A number of pieces explore the experiences of people of colour, including cotton.com by Turner Prize-winning artist Lubaina Himid and Maud Sulter’s As A Black Woman. We strive to make our exhibitions as representative as possible. Over a quarter of the artworks in the exhibition were created by women from BAME backgrounds, but we recognise the historic bias in collections and how this puts limits on the selections for exhibitions like this. We have to continue to strive to ensure female artists, and in particular those from black and minority ethnic backgrounds, are given the platform they deserve, so that exhibitions can continue to become more representative. We are actively increasing the representation of BAME artists, designers and makers in Birmingham’s collection, and many of the learning events and activities for Women Power Protest aim to address the topic of representation as part of modern-day women’s rights. 

Do you have a favourite in the collection?
I love Claudette Jonson’s Trilogy series from the Arts Council Collection. Portraiture is one of the most interesting traditions in the history of British art, and Johnson’s work re-appropriates this with such knowing beauty and strength. I find the firm, serious expressions and relaxed body language of the sitters incredibly powerful.

Give an example of how local history - Birmingham’s role in the suffrage movement - is represented within the exhibition... 
As part of a weekend of celebratory women’s events for the Women Power Protest exhibition, taking place from Friday 16 to Sunday 18 November, a blue plaque will be revealed in Birmingham Museum & Art Gallery on the Friday, commemorating suffragette Bertha Ryland. In 1914, Bertha entered the museum and attacked a painting as part of the militant campaign for women’s rights.                             
Women Power Protest is in homage to the suffrage movement, rather than a historical exploration of the journey to suffrage. It focuses on artworks exploring the activism and experiences of modern and contemporary artists. A zine we are creating to accompany the exhibition draws more on Birmingham’s role in historic and contemporary activism, including an essay written by Dr Nicola Gauld about Bertha Ryland, as well as artwork by Sarah Taylor-Silverwood about campaigning group Feminist Work For Change, among other acts of creative activism.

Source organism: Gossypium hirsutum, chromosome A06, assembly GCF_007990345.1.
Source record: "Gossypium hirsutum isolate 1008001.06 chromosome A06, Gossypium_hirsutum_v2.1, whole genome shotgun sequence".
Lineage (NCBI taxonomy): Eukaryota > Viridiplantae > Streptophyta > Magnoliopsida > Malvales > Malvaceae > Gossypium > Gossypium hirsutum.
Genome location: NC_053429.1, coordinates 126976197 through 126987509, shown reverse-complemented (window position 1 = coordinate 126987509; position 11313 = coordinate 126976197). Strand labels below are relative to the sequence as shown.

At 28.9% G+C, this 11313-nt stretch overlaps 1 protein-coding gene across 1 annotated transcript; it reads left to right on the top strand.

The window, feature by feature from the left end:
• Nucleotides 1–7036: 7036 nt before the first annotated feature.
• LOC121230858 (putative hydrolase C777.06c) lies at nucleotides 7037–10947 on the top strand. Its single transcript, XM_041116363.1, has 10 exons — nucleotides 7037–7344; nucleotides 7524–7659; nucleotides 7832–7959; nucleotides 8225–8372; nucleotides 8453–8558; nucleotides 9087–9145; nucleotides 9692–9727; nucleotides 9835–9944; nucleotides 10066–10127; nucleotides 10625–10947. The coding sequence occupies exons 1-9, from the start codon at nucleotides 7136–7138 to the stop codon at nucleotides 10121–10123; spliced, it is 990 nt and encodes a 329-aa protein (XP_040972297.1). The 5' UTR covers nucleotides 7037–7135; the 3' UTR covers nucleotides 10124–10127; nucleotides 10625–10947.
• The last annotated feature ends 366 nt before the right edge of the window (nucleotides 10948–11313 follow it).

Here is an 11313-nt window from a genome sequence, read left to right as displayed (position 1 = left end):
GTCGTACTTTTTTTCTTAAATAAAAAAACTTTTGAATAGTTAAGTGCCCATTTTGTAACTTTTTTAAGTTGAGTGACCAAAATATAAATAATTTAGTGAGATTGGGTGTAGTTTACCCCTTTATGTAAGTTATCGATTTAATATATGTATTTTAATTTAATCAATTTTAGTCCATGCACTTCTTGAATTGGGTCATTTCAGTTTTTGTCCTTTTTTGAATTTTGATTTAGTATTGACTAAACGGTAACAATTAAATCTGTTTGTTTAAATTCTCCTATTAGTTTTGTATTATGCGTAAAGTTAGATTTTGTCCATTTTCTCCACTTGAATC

The weekend will continue with an afternoon of performances in the exhibition space on Saturday 17 November, including spoken-word poetry and music performed by exciting Birmingham artists Amerah Saleh, Jasmine Gardosi and Affie Jam.                                           
We’ll also be hosting a Women In Parliament discussion event on this day. To commemorate 100 years since women were able to stand for parliament, there will be a panel discussion with four female MPs from Birmingham and Solihull, chaired by leading feminist campaigner Caroline Criado Perez. There are more details on the website, birminghammuseums.org.uk.

Finally, what lasting impression do you hope visitors will take away from the Women Power Protest experience?
The exhibition is an emotional rollercoaster of hope, beauty, tenderness, insecurity, fear, anger, discomfort and pain. It shows not only the multiplicity of experiences of being a woman, but also the important artists who are able to capture these experiences. I hope the exhibition offers insight into the incredible resilience, talent and bravery of women over the past century. 

Women Power Protest shows at Birmingham Museum & Art Gallery from Saturday 10 November until Sunday 31 March.

Picture: ©Kelly-Angela-Womens Identity Series